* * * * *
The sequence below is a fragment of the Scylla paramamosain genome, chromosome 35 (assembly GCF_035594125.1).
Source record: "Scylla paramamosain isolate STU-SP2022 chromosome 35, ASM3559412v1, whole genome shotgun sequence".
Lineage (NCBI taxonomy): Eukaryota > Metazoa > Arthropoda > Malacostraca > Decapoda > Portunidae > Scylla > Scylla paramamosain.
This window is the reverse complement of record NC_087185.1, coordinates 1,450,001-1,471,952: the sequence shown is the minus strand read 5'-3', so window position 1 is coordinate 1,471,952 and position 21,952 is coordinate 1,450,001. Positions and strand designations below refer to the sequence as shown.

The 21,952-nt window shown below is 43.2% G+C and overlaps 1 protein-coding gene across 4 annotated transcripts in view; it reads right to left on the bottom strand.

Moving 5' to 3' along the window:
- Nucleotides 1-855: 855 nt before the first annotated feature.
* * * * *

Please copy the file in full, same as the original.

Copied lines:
The sequence below is a fragment of the Scylla paramamosain genome, chromosome 35 (assembly GCF_035594125.1).
Source record: "Scylla paramamosain isolate STU-SP2022 chromosome 35, ASM3559412v1, whole genome shotgun sequence".
Lineage (NCBI taxonomy): Eukaryota > Metazoa > Arthropoda > Malacostraca > Decapoda > Portunidae > Scylla > Scylla paramamosain.
This window is the reverse complement of record NC_087185.1, coordinates 1,450,001-1,471,952: the sequence shown is the minus strand read 5'-3', so window position 1 is coordinate 1,471,952 and position 21,952 is coordinate 1,450,001. Positions and strand designations below refer to the sequence as shown.

The 21,952-nt window shown below is 43.2% G+C and overlaps 1 protein-coding gene across 4 annotated transcripts in view; it reads right to left on the bottom strand.

Moving 5' to 3' along the window:
- Nucleotides 1-855: 855 nt before the first annotated feature.